, Somerville-based manufacturer of SLA 3D printers, has announced its new material, Tough 1500.
The “1500” in the name signifies the material’s tensile modulus in MPa. Formlabs says it is the “most dynamic resin yet”, and was created based on users’ feedback. The aim was to make the material tough enough to withstand significant pressure but resilient enough to give and bounce back.
Tough 1500 was developed for Formlabs’ desktop stereolithography (SLA) 3D printers, including the Form 3 and Form 2. The majority of the resin’s technical properties fall between the tough and durable resin family of the printer manufacturer company.
Additive Manufacturing in the automotive industry
One early user is Hawthorn-based , a specialist in upgrading Tesla vehicles. The high impact strength of Formlabs’s new resin enables the safe mounting of the sensors in the car’s bumper, according to the Tesla customizer company.
Prior to deploying 3D printing in the workflow, completing the customization of a Tesla took more than a day for Unplugged Performance, installing new bumpers by removing and bonding its sensor mounts. Since 3D printing the mounts, the company can upgrade three cars a day.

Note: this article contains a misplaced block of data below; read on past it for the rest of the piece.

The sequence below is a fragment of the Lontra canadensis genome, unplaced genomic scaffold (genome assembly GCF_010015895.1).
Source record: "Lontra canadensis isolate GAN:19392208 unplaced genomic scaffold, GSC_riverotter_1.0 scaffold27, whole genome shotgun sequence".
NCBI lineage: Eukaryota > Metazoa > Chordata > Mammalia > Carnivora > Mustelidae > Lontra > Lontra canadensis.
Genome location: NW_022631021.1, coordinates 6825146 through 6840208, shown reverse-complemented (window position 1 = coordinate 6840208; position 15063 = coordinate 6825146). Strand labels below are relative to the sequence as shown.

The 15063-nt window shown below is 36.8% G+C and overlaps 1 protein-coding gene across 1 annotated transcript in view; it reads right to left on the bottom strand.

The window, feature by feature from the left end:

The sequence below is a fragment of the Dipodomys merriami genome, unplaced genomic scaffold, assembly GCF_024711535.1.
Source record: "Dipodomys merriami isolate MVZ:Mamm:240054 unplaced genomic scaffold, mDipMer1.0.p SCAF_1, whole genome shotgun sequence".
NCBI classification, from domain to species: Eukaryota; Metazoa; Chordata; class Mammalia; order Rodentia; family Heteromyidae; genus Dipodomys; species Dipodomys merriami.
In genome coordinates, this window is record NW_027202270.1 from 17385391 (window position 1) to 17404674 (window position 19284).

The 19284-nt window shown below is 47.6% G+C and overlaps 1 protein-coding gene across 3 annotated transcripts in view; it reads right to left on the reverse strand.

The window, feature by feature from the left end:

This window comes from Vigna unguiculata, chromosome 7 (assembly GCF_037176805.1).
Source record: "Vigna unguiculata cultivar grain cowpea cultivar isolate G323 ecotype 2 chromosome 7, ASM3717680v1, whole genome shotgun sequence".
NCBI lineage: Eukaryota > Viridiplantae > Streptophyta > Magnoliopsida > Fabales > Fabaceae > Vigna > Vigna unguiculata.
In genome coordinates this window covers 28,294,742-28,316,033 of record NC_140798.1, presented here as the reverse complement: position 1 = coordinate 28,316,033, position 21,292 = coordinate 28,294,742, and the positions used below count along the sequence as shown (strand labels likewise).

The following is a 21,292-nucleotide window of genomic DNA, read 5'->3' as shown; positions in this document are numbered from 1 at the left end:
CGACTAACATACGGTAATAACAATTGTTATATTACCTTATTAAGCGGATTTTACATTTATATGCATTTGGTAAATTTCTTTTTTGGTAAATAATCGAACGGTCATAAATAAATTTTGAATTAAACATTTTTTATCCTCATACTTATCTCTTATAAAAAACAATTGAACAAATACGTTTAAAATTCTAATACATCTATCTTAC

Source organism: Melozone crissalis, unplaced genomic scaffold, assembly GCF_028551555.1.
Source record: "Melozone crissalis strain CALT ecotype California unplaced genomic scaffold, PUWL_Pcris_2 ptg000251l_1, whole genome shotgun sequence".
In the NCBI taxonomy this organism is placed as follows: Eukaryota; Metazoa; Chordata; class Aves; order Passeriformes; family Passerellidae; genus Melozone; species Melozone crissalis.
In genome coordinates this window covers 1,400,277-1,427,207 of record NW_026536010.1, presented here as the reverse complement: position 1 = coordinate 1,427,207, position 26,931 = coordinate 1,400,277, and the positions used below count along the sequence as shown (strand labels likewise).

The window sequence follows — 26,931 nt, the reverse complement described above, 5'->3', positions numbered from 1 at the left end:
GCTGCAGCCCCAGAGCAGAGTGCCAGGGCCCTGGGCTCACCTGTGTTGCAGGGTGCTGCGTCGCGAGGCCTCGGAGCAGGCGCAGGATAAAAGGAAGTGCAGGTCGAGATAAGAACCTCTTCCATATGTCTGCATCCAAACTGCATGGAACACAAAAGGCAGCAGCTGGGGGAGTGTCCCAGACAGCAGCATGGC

, a British automotive technology company also uses 3D printing technology for customizing cars, including Teslas. The company has manufactured a selection of 3D printed brake calipers using its new proprietary automated intelligent platform, SK3L370N. These 3D printed brake calipers, designed for the Porsche GT3RS, Ferrari 812, Lotus Elise, and Tesla Model S are stated to be more robust, and environmentally friendly.
Elsewhere, 3D printer OEM and German automotive R&D center (TMG) partnered to develop “first-to-market” additive manufacturing solutions. Using 3D Systems’ additive manufacturing technology, TMG intends to increase the efficiency of its production processes.
Read more about 3D printing in the automotive industry.
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Featured Image shows Telsa model 3 modified by Unplugged Performance photo via Unplugged Performance.